BUILDING SANITISATION CLEANING SERVICES

Covid-19 Sanitisation Process

What is Coronavirus?

Coronavirus is the overarching name given to a family of viruses which includes many strains, some of which have been responsible for other global crises such as the SARS (Severe Acute Respiratory Syndrome) outbreak in 2002.

Coronaviruses are transmitted between humans and animals, and can cause a range of illness from common colds to more severe respiratory diseases. It is understood the virus is predominantly spread via close contact with an infected person who has the symptoms of the illness such as breathing difficulties, fever, cough or shortness of breath.

This new strain of coronavirus has been named “COVID-19”

While the World Health Organisation (WHO) works with agencies across the world to develop specific medicines, treatments and vaccines, a key focus of efforts has been to try and prevent the spread of the virus through good hygiene practices.

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Killing Coronavirus – The Science

Viruses can be active outside the body for hours, even days. Disinfectants, liquids, wipes, gels and creams containing alcohol are all useful at getting rid of them – but they are not quite as good as normal soap.

So why does soap work so well on the Sars-CoV-2, the coronavirus and indeed most viruses?

The short story: because the virus is a self-assembled nanoparticle in which the weakest link is the lipid (fatty) bilayer. Soap dissolves the fat membrane and the virus falls apart like a house of cards and dies – or rather, we should say it becomes inactive as viruses aren’t really alive.

The slightly longer story is that most viruses consist of three key building blocks: ribonucleic acid (RNA), proteins and lipids. A virus-infected cell makes lots of these building blocks, which then spontaneously self-assemble to form the virus. Critically, there are no strong covalent bonds holding these units together, which means you do not necessarily need harsh chemicals to split those units apart.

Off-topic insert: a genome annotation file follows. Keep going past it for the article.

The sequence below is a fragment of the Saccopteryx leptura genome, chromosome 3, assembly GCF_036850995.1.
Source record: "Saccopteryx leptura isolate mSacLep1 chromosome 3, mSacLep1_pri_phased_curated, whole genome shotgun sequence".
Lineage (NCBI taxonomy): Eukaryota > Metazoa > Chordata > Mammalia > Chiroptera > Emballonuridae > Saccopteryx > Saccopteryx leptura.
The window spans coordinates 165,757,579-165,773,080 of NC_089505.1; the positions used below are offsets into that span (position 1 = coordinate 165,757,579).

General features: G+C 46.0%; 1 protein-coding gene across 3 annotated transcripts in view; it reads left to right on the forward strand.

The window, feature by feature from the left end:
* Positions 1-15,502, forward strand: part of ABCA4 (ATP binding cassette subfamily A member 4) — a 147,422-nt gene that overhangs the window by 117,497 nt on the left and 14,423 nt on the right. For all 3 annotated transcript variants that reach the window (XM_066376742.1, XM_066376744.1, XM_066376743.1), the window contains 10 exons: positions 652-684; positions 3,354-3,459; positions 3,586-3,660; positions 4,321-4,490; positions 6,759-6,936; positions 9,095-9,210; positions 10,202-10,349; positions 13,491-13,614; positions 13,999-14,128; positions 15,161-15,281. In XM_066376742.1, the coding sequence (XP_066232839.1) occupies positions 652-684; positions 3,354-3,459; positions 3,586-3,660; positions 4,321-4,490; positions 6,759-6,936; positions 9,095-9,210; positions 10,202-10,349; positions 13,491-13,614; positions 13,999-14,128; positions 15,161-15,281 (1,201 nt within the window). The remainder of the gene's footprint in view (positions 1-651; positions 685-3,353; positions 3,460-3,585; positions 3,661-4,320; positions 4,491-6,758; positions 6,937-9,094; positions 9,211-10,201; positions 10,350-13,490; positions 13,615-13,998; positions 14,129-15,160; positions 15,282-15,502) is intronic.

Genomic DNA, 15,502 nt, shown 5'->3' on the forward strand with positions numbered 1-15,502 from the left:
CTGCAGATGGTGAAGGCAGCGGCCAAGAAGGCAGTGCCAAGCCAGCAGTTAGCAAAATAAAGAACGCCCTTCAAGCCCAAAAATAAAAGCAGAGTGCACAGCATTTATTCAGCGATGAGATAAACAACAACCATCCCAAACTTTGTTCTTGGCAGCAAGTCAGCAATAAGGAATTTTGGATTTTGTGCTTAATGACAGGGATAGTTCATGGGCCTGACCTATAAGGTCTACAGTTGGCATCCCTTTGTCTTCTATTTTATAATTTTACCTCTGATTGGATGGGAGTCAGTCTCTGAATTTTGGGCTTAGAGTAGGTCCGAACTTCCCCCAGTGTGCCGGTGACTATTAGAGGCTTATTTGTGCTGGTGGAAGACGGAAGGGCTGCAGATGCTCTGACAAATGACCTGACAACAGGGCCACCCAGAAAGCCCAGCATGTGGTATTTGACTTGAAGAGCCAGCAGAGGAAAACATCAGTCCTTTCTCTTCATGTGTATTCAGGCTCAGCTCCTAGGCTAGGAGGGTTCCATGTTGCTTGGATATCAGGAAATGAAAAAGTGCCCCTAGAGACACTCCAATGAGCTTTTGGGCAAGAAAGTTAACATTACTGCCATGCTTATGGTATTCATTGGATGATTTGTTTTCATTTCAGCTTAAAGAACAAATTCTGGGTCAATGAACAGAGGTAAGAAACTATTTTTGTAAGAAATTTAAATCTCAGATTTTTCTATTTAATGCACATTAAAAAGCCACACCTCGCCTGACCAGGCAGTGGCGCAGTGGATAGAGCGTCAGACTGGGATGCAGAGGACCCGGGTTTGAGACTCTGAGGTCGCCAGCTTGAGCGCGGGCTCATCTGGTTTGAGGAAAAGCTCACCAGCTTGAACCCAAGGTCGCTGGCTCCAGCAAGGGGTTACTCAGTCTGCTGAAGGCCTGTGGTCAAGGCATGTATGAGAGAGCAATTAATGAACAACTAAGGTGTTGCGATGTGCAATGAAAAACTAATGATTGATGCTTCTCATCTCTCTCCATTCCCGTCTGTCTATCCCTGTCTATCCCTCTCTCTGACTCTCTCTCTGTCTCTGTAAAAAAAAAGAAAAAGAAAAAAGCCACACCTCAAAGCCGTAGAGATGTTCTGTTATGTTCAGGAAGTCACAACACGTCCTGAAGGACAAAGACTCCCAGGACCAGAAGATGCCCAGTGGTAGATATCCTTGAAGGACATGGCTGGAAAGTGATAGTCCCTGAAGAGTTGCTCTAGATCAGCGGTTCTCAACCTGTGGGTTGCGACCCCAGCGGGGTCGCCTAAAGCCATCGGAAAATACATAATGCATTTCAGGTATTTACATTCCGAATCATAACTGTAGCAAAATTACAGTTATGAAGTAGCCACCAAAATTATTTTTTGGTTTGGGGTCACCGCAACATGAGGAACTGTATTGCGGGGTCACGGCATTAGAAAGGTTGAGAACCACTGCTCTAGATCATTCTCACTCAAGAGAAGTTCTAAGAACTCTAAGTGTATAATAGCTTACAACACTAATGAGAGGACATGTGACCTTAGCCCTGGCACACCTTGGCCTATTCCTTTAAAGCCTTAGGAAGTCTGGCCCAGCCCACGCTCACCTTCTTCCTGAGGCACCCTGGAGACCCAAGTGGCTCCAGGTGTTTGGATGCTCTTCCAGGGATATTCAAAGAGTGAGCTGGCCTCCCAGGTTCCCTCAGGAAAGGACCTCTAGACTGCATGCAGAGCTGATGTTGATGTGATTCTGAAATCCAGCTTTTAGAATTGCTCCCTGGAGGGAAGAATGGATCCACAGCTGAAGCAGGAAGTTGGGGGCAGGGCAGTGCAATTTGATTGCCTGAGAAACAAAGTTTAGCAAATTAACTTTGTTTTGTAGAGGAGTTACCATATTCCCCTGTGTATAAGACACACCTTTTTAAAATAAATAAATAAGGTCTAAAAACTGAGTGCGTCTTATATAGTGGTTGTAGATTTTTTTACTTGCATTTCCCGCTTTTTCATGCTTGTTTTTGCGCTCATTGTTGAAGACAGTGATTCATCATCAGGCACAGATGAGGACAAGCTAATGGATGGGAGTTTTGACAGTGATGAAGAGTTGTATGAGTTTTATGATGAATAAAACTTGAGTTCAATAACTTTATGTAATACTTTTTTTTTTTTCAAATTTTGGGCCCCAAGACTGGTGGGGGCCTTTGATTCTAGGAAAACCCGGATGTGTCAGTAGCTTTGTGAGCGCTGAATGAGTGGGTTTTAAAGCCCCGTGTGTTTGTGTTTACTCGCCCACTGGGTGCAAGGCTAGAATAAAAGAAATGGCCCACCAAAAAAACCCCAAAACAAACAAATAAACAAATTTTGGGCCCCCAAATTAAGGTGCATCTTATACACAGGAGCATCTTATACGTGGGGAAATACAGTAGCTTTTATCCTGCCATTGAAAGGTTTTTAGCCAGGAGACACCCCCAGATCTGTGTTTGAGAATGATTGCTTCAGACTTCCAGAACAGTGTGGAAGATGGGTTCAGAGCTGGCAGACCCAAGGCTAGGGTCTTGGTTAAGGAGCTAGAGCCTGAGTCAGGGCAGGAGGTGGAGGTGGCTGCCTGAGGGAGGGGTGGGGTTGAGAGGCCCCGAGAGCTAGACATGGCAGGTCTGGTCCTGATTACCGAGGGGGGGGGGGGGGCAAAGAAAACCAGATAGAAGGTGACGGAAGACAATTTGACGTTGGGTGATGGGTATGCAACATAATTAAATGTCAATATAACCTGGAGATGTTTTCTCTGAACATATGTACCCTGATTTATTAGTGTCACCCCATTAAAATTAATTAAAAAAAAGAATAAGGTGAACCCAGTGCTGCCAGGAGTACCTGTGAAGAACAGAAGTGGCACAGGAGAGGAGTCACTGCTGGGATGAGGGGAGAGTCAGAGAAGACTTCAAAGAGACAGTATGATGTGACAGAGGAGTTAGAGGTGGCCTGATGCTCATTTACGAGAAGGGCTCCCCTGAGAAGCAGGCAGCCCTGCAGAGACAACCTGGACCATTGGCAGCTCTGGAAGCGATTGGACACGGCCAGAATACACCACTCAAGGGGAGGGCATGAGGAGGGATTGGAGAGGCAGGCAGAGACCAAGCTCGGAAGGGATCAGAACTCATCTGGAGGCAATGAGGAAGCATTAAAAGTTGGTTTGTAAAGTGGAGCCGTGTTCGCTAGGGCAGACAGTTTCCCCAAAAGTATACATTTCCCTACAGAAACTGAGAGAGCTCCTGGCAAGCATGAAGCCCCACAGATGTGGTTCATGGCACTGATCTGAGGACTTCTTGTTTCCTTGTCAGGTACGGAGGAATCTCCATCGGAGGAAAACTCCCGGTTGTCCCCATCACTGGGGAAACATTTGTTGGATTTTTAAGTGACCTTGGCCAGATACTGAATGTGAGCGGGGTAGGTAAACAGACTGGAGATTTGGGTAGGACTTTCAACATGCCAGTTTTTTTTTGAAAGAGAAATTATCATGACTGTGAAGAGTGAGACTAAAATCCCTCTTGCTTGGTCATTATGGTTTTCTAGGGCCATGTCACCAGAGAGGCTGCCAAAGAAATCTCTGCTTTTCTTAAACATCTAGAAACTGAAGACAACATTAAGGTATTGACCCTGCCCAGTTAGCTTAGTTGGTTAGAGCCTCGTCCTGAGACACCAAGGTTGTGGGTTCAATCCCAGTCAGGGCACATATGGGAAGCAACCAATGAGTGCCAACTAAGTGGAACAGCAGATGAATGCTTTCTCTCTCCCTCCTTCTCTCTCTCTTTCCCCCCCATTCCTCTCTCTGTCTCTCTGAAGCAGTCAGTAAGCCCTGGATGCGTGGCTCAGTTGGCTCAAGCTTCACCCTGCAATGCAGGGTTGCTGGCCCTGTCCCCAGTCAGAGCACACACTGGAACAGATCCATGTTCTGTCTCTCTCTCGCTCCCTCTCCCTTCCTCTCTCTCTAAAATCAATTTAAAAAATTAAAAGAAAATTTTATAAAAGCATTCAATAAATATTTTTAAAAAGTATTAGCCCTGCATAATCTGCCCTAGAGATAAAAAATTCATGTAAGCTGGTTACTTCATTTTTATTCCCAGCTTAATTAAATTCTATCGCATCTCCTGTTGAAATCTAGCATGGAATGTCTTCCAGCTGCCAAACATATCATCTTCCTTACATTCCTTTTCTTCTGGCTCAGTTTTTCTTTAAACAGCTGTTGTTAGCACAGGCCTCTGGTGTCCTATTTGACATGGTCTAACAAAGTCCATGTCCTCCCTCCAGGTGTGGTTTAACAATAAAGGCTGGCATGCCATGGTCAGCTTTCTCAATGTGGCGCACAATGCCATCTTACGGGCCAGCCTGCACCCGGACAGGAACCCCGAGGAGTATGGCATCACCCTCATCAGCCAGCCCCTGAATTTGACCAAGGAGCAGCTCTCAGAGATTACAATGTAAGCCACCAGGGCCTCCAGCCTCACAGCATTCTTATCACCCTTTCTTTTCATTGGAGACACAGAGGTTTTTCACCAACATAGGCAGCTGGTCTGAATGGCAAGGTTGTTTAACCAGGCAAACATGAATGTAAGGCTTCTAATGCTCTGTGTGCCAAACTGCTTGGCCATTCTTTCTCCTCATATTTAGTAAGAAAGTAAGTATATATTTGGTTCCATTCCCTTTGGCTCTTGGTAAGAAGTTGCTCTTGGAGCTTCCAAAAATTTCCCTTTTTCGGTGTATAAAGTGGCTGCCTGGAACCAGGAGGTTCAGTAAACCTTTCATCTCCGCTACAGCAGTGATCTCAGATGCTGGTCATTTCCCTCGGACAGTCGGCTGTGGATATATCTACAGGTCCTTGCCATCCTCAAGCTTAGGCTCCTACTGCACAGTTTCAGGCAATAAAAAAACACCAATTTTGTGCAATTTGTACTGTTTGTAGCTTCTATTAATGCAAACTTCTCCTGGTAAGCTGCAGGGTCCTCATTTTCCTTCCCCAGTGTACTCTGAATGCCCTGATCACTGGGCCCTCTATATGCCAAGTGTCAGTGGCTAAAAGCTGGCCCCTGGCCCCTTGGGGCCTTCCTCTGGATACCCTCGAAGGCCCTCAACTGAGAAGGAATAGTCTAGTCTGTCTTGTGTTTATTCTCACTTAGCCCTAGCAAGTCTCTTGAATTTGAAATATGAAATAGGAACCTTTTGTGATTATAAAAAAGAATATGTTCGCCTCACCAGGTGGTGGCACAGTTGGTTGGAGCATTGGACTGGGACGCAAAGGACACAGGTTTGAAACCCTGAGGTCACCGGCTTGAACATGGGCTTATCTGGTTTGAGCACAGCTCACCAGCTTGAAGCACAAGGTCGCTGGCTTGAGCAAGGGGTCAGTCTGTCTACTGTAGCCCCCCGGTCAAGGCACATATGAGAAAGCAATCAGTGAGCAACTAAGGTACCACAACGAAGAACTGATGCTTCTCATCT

By Pall Thordarson who is a professor of chemistry at the University of New South Wales in Sydney

When you cough, or especially when you sneeze, tiny droplets from the airways can fly up to 10 metres. The larger ones are thought to be the main coronavirus carriers and they can go at least two metres.

These tiny droplets end on surfaces and often dry out quickly. But the viruses remain active. Human skin is an ideal surface for a virus. It is “organic” and the proteins and fatty acids in the dead cells on the surface interact with the virus.

When you touch, say, a steel surface with a virus particle on it, it will stick to your skin and hence get transferred on to your hands. If you then touch your face, especially your eyes, nostrils or mouth, you can get infected. And it turns out that most people touch their face once every two to five minutes.

Washing the virus off with water alone might work. But water is not good at competing with the strong, glue-like interactions between the skin and the virus. Water isn’t enough.

Soapy water is totally different. Soap contains fat-like substances known as amphiphiles, some of which are structurally very similar to the lipids in the virus membrane. The soap molecules “compete” with the lipids in the virus membrane. This is more or less how soap also removes normal dirt from the skin.

The soap not only loosens the “glue” between the virus and the skin but also the Velcro-like interactions that hold the proteins, lipids and RNA in the virus together.

Alcohol-based products, which pretty much includes all “disinfectant” products, contain a high-percentage alcohol solution (typically 60-80% ethanol) and kill viruses in a similar fashion. But soap is better because you only need a fairly small amount of soapy water, which, with rubbing, covers your entire hand easily.